Rebecca’s teacher emailed me last night to ask if she could do anything in our time of need. Jonathan had spread the news of Rebecca’s adventures through the first grade. Note that Mr. “I don’t know what I’d do without her” began to tantrum the moment the words head injury were uttered because he so hates to ride the bus alone. He explained in details to his class that his sister had a bad concussion but not a brain hemorrhage and that she had enjoyed the catscan where she got to ride a bed on wheels into the tube and a donut took a picture of her brain. (this was all information he gleaned from his twin) He forgot the part about how she was totally fine the next day—tired but bouncing around as good as new talking on the phone to her cousin, redecorating the house, and torturing her baby brother. She took great pleasure in telling her cousin in one of three 30 minute phone calls that her parents had made her go to Sunday school despite her dire condition. It’s true that we interpreted the concussion behavior as exhaustion, sulkiness, and perhaps another bug. But once she puked, had trouble speaking and sitting up we knew something was up.
Rebecca also told Jonathan that Mommy thought the doctor was an idiot and that the doctor didn’t know how to answer any of Mommy’s questions. It’s important to remember that little pitchers not only have big ears but extraordinarily big mouths. The doctor earned my wrath by first explaining that 50% of kids who have catscans before they are 18 months don’t graduate high school. (Rebecca had one at 9 months so she’s already sunk) It went down hill from there when he next got down in Rebecca’s face to try to get her to talk and then repeated over and over “so you didn’t know where she was for fifteen minutes” Are you sure you didn’t hear her for that long. I explained repeatedly that we have three kids, had an extra kid around, and one playing the violin so no even with my nearly supersonic ears I heard nothing. As for what happened our best guess is that she fell going up the stairs and blacked out at least for a little while. As for the dorky doctor his information was totally incorrect and he didn’t even know there was such a thing as a pediatric dose of radiation so clearly he was ill-informed and gets an F in bedside manner. Once again I’m amazed by the fact that getting good health care for your child depends so much on your own advocacy and yet some people don’t think we have a problem.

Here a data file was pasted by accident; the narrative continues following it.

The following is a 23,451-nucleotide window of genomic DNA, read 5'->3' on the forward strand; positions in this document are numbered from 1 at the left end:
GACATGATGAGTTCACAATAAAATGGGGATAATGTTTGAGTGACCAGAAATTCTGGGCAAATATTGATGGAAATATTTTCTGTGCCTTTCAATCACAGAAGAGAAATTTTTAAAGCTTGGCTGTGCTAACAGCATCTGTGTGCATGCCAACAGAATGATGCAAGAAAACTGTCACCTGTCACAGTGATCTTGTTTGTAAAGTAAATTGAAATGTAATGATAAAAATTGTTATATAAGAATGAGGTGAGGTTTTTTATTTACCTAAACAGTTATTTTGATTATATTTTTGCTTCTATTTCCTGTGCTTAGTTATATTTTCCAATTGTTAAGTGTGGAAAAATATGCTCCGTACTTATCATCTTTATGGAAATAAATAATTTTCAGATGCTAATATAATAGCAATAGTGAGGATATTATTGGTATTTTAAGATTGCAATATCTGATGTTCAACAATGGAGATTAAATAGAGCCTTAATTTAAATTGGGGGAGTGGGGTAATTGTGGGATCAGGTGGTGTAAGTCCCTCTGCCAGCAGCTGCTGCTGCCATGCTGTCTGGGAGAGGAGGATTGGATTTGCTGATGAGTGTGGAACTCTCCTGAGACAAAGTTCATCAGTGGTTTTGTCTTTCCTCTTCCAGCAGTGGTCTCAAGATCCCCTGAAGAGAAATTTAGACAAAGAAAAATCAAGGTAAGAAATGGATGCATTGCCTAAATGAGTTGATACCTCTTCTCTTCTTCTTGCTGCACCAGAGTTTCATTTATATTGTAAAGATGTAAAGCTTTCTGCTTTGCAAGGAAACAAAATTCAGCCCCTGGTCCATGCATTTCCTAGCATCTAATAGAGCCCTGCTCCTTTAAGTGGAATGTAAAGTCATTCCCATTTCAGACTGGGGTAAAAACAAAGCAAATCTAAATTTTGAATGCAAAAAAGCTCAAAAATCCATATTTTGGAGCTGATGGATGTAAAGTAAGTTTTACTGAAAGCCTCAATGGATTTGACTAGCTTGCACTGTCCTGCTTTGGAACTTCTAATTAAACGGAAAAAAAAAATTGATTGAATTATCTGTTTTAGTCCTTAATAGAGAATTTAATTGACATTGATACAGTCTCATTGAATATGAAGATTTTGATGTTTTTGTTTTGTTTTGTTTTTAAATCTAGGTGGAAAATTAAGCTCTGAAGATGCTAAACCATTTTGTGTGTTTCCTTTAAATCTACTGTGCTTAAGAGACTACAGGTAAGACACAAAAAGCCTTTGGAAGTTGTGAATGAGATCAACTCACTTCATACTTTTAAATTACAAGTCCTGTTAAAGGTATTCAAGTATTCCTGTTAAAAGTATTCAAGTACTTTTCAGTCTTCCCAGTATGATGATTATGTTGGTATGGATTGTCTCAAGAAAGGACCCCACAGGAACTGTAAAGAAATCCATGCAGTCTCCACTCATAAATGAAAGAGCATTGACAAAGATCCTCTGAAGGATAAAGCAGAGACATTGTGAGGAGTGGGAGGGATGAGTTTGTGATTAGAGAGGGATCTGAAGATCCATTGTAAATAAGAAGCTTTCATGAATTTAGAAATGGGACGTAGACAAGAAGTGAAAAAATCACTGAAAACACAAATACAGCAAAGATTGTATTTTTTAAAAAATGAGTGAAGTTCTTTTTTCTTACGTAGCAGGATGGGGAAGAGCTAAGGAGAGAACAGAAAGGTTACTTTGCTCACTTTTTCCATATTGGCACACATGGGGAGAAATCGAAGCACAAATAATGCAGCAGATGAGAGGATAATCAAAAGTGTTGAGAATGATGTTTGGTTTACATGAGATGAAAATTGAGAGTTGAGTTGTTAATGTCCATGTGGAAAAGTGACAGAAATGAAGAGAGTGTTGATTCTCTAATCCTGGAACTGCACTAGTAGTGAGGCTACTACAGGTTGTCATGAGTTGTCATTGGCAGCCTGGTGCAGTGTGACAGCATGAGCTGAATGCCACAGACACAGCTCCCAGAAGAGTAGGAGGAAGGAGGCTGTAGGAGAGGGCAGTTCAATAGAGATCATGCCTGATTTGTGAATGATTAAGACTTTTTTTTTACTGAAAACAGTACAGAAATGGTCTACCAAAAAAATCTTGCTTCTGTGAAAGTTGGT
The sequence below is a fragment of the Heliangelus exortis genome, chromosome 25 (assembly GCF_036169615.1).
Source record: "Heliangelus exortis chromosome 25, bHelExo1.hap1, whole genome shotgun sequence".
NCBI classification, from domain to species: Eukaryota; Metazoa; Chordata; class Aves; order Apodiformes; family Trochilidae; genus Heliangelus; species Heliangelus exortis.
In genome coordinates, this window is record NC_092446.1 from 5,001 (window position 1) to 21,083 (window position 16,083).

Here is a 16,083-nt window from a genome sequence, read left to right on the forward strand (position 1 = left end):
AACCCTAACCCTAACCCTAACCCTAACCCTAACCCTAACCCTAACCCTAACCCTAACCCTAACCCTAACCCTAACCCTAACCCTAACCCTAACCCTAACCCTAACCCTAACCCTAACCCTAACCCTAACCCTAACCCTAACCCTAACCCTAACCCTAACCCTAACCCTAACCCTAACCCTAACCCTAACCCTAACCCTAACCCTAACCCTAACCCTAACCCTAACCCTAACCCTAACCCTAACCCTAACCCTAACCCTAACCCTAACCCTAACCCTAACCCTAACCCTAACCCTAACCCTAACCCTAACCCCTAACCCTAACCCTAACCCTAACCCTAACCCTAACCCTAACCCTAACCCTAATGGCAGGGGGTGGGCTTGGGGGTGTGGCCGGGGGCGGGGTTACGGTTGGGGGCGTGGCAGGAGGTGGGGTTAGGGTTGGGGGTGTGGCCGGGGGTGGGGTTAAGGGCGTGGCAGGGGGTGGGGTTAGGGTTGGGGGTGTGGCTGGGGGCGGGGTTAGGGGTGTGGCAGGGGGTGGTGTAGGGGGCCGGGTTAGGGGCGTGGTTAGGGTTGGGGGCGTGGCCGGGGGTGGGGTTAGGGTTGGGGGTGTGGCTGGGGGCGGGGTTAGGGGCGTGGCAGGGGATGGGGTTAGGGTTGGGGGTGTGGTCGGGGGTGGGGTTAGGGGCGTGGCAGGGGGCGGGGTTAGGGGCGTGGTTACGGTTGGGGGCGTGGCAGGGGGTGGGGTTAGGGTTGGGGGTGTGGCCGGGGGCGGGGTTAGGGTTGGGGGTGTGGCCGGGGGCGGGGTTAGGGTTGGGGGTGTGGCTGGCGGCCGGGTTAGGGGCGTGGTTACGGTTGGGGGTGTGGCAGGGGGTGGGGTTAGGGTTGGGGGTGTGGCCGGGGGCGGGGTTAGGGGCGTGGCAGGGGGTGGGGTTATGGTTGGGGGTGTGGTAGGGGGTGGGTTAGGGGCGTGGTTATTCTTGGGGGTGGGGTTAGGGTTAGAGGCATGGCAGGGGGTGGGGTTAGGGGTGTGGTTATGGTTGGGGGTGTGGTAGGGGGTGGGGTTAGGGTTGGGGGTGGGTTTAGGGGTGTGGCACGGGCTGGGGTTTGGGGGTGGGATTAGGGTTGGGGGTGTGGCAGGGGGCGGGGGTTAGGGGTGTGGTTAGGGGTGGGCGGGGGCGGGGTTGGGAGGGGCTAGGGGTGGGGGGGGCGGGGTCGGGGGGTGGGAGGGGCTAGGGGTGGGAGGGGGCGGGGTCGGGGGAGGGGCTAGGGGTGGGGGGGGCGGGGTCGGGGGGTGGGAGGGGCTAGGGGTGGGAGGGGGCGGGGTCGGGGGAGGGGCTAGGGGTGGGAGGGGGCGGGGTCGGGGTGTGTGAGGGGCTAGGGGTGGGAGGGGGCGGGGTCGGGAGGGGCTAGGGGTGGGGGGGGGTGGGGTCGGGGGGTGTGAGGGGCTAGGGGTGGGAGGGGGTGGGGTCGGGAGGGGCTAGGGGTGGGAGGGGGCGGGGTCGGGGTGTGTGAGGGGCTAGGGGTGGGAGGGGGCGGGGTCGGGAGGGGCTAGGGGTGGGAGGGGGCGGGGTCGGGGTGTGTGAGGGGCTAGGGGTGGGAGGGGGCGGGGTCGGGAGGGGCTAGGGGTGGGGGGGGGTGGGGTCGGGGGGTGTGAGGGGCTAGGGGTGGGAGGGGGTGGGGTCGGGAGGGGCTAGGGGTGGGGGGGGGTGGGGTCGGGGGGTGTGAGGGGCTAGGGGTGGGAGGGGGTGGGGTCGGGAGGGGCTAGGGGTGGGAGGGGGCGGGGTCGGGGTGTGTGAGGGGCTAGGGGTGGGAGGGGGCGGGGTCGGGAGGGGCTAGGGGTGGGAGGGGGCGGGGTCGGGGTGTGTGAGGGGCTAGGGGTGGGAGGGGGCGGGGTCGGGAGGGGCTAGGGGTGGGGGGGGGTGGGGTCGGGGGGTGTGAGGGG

As Rebecca fell asleep on me I couldn’t help but flash back to the last time she had a catscan which was when she was nine months old and had an absence seizure—the kind where the kid turns blue and stops moving. What I remember from that time was total terror at watching my baby being wheeled into the tube. And I also recall that they finally sent us home when the doctor came to check on us and she was crawling around and I was sacked out in the pediatric crib. Despite the chaos, the exhaustion, my extreme desire to cancel class, and yet another day without a Rome paper written I did take a moment to look at our 6 and half year old miracle babies and marvel at how well they’ve done. And I took another moment to think of how thankful I am for the support we’ve gotten from friends and family over the last years of family building.